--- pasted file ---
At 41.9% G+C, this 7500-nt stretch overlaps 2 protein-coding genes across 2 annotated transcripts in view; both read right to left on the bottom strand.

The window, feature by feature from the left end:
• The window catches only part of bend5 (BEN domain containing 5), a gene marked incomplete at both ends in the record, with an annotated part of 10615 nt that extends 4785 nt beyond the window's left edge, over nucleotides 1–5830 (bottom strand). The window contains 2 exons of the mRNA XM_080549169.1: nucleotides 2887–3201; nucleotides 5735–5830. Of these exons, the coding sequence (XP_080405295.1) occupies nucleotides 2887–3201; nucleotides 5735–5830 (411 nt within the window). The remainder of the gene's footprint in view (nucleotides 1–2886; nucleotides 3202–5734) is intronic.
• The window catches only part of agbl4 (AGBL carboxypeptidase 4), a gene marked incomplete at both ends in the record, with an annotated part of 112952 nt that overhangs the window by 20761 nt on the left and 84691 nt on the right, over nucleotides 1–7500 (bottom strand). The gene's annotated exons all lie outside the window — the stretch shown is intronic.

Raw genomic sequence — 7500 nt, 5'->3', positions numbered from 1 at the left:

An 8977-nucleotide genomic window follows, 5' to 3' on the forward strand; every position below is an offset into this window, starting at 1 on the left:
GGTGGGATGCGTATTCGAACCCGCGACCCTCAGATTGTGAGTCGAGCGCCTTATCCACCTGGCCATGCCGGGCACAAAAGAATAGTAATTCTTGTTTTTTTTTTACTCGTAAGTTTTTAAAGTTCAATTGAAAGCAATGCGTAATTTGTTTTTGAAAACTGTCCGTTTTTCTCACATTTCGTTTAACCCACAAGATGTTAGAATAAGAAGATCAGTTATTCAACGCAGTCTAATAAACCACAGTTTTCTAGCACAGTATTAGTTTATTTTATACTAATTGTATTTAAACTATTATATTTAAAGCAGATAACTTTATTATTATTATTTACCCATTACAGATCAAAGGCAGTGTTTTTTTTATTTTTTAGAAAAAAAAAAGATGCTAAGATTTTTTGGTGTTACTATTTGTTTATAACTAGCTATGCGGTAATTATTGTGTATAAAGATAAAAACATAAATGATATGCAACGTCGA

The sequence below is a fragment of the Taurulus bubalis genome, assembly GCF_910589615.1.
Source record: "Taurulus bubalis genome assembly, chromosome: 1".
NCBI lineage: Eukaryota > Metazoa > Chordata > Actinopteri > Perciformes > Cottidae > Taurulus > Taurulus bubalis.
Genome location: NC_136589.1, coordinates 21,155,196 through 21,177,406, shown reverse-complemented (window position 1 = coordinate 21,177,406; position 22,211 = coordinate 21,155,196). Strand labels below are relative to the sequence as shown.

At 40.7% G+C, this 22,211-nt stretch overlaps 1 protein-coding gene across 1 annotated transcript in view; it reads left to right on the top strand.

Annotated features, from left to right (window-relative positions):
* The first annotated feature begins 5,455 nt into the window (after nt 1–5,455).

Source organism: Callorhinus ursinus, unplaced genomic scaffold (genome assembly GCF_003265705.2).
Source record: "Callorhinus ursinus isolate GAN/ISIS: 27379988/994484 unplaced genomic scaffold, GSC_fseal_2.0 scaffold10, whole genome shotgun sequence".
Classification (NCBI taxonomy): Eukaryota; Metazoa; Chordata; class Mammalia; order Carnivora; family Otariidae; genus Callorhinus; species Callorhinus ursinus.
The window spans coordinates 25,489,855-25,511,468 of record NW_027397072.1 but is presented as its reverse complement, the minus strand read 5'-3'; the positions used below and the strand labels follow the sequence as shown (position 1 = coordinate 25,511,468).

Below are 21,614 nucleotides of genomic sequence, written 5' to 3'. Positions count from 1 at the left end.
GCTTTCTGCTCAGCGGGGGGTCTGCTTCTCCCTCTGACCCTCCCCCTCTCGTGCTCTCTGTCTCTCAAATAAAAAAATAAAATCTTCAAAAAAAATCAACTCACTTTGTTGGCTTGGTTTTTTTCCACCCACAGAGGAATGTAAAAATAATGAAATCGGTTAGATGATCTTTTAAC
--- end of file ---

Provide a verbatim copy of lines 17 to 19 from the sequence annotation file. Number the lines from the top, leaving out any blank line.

Classification (NCBI taxonomy): Eukaryota; Metazoa; Chordata; class Mammalia; order Carnivora; family Otariidae; genus Callorhinus; species Callorhinus ursinus.
The window spans coordinates 25,489,855-25,511,468 of record NW_027397072.1 but is presented as its reverse complement, the minus strand read 5'-3'; the positions used below and the strand labels follow the sequence as shown (position 1 = coordinate 25,511,468).

Below are 21,614 nucleotides of genomic sequence, written 5' to 3'. Positions count from 1 at the left end.